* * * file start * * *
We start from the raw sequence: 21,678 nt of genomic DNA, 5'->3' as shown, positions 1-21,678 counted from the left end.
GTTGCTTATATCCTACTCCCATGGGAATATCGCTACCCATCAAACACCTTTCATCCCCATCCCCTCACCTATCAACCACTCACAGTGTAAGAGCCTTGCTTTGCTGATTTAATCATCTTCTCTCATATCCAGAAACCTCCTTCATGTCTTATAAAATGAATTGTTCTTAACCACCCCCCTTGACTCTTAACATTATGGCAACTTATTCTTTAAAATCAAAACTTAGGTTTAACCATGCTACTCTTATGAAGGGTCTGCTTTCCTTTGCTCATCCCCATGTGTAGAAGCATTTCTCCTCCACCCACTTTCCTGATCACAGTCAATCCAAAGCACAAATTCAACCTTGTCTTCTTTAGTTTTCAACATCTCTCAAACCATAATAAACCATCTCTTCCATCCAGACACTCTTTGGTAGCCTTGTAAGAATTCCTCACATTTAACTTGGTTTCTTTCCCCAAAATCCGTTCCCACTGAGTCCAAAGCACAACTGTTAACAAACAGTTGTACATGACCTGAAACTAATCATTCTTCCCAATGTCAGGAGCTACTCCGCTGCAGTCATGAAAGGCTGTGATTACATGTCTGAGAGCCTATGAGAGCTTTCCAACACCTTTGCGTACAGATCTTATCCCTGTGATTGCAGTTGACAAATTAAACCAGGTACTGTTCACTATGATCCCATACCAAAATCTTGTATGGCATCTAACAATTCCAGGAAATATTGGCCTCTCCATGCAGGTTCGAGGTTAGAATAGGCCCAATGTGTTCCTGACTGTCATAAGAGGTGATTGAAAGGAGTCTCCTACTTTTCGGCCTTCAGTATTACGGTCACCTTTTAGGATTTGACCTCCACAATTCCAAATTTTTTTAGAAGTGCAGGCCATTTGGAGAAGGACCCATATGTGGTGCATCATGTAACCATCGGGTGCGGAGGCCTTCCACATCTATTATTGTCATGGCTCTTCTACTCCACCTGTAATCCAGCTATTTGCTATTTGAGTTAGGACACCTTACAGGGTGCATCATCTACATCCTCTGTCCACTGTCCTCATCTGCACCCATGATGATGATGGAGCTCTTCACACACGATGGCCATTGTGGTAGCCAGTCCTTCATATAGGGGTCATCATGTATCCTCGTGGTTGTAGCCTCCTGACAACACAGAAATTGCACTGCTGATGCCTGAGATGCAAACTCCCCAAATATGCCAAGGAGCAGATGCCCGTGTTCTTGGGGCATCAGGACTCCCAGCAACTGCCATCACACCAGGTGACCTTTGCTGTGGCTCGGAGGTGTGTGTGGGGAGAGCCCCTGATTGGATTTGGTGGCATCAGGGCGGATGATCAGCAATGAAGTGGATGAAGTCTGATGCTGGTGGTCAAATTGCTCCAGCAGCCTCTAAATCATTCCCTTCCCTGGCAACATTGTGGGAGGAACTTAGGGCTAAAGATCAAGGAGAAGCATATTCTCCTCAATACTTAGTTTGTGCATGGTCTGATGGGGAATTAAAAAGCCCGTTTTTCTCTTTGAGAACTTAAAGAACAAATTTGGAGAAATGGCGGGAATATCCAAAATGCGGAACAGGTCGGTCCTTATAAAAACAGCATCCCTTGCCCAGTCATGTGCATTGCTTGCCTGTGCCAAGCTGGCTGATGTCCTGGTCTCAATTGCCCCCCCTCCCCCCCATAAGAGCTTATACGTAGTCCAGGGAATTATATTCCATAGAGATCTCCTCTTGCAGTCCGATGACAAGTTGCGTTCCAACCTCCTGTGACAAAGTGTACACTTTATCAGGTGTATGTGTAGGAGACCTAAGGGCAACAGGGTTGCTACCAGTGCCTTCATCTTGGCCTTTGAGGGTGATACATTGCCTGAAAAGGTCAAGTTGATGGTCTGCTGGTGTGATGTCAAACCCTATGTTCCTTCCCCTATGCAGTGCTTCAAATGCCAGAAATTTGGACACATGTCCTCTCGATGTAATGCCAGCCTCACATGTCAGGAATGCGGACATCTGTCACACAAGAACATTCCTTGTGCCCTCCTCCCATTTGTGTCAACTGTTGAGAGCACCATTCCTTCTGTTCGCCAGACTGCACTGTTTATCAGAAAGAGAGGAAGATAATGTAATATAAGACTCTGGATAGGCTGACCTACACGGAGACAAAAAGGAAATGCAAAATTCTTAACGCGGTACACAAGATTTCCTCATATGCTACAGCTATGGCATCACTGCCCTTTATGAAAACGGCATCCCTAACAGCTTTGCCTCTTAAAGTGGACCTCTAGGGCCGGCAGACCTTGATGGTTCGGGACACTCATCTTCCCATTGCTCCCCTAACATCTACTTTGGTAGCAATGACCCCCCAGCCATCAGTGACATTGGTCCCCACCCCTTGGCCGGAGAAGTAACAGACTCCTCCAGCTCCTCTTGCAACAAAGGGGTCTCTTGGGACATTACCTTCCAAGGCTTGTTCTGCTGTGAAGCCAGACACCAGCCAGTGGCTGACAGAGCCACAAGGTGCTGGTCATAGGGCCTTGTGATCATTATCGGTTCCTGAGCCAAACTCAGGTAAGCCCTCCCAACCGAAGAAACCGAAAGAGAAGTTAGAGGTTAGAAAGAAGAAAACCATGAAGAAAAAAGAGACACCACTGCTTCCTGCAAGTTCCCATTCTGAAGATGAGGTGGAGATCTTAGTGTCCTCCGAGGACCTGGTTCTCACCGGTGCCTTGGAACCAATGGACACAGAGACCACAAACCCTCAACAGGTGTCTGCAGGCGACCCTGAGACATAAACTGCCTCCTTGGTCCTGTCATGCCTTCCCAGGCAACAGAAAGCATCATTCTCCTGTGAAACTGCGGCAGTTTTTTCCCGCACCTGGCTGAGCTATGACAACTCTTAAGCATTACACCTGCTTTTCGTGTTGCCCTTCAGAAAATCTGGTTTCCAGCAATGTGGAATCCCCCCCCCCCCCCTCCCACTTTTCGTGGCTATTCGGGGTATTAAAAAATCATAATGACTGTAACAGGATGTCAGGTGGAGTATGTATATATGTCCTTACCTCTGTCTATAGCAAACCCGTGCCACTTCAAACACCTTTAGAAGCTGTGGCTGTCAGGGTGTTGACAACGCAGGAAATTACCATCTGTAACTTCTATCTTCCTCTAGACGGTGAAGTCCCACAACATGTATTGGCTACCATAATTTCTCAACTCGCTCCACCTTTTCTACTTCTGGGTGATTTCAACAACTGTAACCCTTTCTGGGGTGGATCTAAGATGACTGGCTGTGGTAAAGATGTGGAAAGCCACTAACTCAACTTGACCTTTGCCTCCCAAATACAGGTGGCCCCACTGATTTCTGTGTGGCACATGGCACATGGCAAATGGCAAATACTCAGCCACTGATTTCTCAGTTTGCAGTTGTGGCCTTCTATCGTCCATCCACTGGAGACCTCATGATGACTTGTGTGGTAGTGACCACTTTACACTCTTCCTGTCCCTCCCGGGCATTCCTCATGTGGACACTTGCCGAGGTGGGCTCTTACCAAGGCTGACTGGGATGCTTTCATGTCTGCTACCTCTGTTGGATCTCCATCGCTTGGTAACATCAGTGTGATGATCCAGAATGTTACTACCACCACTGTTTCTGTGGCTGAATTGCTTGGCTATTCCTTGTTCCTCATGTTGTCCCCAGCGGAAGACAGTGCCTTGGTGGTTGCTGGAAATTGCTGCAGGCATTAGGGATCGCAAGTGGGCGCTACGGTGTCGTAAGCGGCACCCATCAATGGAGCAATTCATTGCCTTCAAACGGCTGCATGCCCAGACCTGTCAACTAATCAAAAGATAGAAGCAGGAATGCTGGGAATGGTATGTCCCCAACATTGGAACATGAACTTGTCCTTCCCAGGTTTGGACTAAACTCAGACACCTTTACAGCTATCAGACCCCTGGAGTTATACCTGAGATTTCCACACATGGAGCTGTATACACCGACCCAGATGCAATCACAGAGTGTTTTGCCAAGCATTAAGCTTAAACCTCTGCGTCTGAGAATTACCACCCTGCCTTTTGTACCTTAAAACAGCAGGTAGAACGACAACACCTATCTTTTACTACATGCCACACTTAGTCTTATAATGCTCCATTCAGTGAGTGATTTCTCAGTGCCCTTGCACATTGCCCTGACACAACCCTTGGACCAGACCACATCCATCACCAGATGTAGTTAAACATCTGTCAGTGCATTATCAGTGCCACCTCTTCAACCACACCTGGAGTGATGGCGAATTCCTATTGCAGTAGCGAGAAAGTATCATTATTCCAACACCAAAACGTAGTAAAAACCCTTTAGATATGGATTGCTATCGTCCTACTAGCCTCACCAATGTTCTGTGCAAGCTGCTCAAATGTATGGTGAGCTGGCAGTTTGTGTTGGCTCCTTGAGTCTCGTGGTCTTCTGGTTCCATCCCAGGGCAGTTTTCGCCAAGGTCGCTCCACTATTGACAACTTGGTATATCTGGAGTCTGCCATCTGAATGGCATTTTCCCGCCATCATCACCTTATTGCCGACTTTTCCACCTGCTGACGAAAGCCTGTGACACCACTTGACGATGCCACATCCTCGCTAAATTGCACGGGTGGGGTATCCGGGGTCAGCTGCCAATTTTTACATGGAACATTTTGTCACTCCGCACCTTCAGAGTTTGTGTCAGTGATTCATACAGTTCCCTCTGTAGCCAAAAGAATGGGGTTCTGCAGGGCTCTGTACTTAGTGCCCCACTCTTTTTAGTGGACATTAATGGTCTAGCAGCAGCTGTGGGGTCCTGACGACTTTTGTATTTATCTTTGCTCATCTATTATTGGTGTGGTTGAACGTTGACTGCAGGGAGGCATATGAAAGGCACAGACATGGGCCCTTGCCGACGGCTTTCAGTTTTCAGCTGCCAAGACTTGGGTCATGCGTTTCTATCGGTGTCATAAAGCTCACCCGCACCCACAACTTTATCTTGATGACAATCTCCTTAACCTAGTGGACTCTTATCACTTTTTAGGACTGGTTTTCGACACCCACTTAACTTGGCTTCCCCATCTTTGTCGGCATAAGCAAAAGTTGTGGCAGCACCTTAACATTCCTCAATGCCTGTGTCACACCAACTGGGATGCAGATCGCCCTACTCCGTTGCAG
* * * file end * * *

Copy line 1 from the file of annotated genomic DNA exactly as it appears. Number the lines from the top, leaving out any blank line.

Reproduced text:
We start from the raw sequence: 21,678 nt of genomic DNA, 5'->3' as shown, positions 1-21,678 counted from the left end.